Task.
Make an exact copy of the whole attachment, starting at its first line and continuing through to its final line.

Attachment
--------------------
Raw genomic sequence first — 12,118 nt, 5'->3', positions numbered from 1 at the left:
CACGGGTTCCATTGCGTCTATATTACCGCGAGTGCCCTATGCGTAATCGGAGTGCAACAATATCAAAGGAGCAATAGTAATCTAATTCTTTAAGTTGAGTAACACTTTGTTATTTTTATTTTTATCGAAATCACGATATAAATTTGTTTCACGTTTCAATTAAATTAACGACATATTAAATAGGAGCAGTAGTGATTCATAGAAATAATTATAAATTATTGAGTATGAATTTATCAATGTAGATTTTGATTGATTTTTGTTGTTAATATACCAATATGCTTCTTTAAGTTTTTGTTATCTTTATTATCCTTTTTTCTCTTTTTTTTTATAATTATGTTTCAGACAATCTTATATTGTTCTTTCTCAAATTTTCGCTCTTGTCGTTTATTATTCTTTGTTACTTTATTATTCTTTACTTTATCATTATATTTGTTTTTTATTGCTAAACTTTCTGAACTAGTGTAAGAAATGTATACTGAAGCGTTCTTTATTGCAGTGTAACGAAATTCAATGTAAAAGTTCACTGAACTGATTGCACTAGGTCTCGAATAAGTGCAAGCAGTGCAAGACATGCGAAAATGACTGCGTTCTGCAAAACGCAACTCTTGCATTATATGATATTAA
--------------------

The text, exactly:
Raw genomic sequence first — 12,118 nt, 5'->3', positions numbered from 1 at the left:
CACGGGTTCCATTGCGTCTATATTACCGCGAGTGCCCTATGCGTAATCGGAGTGCAACAATATCAAAGGAGCAATAGTAATCTAATTCTTTAAGTTGAGTAACACTTTGTTATTTTTATTTTTATCGAAATCACGATATAAATTTGTTTCACGTTTCAATTAAATTAACGACATATTAAATAGGAGCAGTAGTGATTCATAGAAATAATTATAAATTATTGAGTATGAATTTATCAATGTAGATTTTGATTGATTTTTGTTGTTAATATACCAATATGCTTCTTTAAGTTTTTGTTATCTTTATTATCCTTTTTTCTCTTTTTTTTTATAATTATGTTTCAGACAATCTTATATTGTTCTTTCTCAAATTTTCGCTCTTGTCGTTTATTATTCTTTGTTACTTTATTATTCTTTACTTTATCATTATATTTGTTTTTTATTGCTAAACTTTCTGAACTAGTGTAAGAAATGTATACTGAAGCGTTCTTTATTGCAGTGTAACGAAATTCAATGTAAAAGTTCACTGAACTGATTGCACTAGGTCTCGAATAAGTGCAAGCAGTGCAAGACATGCGAAAATGACTGCGTTCTGCAAAACGCAACTCTTGCATTATATGATATTAA